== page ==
Friday, May 10, 2019
Music makes us happy. Listening to music produces dopamine — nature’s happy pill — in the brain. And music also makes us sad. Listening to Harry Chapin’s “Cat’s in the Cradle,” Johnny Cash’s version of “Hurt” or just about anything by Hank Williams produces tears. In fact, music can evoke every emotion known to man.
But can music also make us productive?
Yes, if it’s the right music, according to Kathleen R. Keeler, a doctoral student, and Jose M. Cortina, Ph.D., a professor in the Virginia Commonwealth University School of Business, who have researched the link between musical characteristics and job performance.
Their review, “Working to the Beat,” looks at immediate physiological and emotional responses elicited by music and how they affect performance. They found that other facets such as volume, lyrics, familiarity and musical preference also can potentially influence work outcomes.
“While technology has made listening to music in the workplace easier, music surprisingly has deep roots within industry and labor,” said Keeler, who will graduate from the School of Business this week.
Work songs were widely used by a variety of occupations, such as factory workers, agricultural laborers, sailors, and miners. The Muzak Corp. developed “functional music” after World War II, making programmable music accessible for the traditional office setting — and elevators.
Muzak conducted its own extensive research on music and behavioral responses, Keeler said, developing a “stimulus progression” program in which music was used to increase productivity without being distracting to employees. Workplaces ordered from a selection of recordings, each of which was designed with a specific order and type of music to counteract the fatigue cycles in humans; for example, the fastest and most uplifting songs were played at 10:30 a.m. and again at 3:30 p.m. during the workday.
Early empirical and anecdotal evidence suggests that music not only improved worker productivity, but also increased workers’ perceived happiness. Keeler and Cortina’s research supports that premise.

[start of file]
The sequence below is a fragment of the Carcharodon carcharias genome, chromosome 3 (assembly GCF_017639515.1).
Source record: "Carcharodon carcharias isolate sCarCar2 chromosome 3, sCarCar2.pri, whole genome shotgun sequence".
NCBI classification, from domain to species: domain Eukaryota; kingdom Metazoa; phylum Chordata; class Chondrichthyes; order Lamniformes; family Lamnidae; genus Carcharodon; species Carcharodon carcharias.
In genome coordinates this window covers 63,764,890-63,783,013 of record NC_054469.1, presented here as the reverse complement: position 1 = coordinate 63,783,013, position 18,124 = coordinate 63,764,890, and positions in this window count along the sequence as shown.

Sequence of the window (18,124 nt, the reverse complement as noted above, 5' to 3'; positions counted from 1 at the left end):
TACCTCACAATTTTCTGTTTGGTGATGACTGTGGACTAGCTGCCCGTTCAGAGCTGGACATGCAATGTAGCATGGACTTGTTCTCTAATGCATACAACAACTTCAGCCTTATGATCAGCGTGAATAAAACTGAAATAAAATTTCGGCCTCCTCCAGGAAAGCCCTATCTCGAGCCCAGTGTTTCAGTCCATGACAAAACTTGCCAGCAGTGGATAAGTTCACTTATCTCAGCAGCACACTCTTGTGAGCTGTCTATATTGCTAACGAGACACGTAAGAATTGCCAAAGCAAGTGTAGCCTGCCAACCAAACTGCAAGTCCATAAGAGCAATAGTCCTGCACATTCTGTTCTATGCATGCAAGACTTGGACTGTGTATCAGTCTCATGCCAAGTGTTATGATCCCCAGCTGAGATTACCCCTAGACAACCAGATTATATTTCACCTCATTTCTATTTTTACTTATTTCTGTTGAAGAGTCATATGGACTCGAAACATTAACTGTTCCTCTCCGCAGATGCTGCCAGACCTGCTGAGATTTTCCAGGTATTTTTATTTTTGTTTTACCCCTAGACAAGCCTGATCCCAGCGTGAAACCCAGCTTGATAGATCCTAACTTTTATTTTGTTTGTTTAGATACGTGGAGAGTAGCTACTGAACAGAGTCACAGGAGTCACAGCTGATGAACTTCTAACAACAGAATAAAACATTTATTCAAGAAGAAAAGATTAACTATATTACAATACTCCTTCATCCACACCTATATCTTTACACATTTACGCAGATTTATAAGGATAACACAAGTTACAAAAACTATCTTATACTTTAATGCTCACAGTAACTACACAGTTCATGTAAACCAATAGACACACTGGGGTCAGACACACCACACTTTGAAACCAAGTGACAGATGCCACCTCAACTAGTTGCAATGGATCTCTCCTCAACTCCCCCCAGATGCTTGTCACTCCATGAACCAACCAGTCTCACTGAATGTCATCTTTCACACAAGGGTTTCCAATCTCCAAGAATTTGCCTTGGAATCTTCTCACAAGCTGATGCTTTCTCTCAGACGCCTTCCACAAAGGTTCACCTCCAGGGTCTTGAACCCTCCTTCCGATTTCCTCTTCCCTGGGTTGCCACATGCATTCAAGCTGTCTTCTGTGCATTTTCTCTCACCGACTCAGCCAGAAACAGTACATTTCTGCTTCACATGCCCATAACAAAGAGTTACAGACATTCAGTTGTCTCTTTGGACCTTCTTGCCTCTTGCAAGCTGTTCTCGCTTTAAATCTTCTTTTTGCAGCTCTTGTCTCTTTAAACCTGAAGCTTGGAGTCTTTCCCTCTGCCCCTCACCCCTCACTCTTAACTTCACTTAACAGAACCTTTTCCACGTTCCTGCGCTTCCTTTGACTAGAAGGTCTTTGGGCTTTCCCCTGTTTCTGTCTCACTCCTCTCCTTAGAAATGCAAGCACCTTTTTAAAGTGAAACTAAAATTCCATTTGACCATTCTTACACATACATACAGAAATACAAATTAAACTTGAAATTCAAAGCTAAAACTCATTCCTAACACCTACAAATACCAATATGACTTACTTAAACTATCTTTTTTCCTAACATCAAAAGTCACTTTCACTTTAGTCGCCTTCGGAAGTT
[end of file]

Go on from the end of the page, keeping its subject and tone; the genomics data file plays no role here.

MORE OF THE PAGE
“The lesson is really that no music will hurt performance, and anything that keeps you awake will help,” Cortina said. “I recommend Boston's ‘More than a Feeling’ [for simple tasks] seeing as how it is the best song ever written. Alternatively, the entire ‘Hamilton’ soundtrack should do the trick.”
Keeler and Cortina also explored the relationship between type of music and type of work. Low-complexity songs such as James Taylor's "Carolina in My Mind" or The Beatles' "Let It Be" could help a person better perform complex and creative tasks such as planning, reasoning and problem solving because the song style facilitates cognitive flexibility and working memory. Fast tempo, high variation songs that help facilitate executive attention and inhibitory control, such as Bonnie Tyler's "Holding Out For A Hero" or The Rolling Stones' "Paint It Black" would be helpful with tasks that are simple and routine and emphasize quantity and speed.
“Both simple and routine tasks require a narrower range of task cues because, although the task may be simple and well learned, concentration on these tasks may be difficult due to the often boring and repetitive nature of the work,” Keeler said.
Task quality is likely to be higher when listening to songs that are moderate in tempo and dynamic variation, such as The Zombies' "She's Not There" or Rachmaninoff's "Morceaux de Fantasie." Songs such as "Ain't No Mountain High Enough" or the "Theme from Raiders of the Lost Ark" are likely to facilitate task quantity or speed, because these songs are fast in tempo, have high dynamic variation, and are low in complexity.
“Music can be helpful, harmful or inconsequential depending on the type of music and the type of task on which you are working,” Cortina said. “The overarching reason is that music with different characteristics has different effects on emotion and physiological arousal, which in turn affects attention.”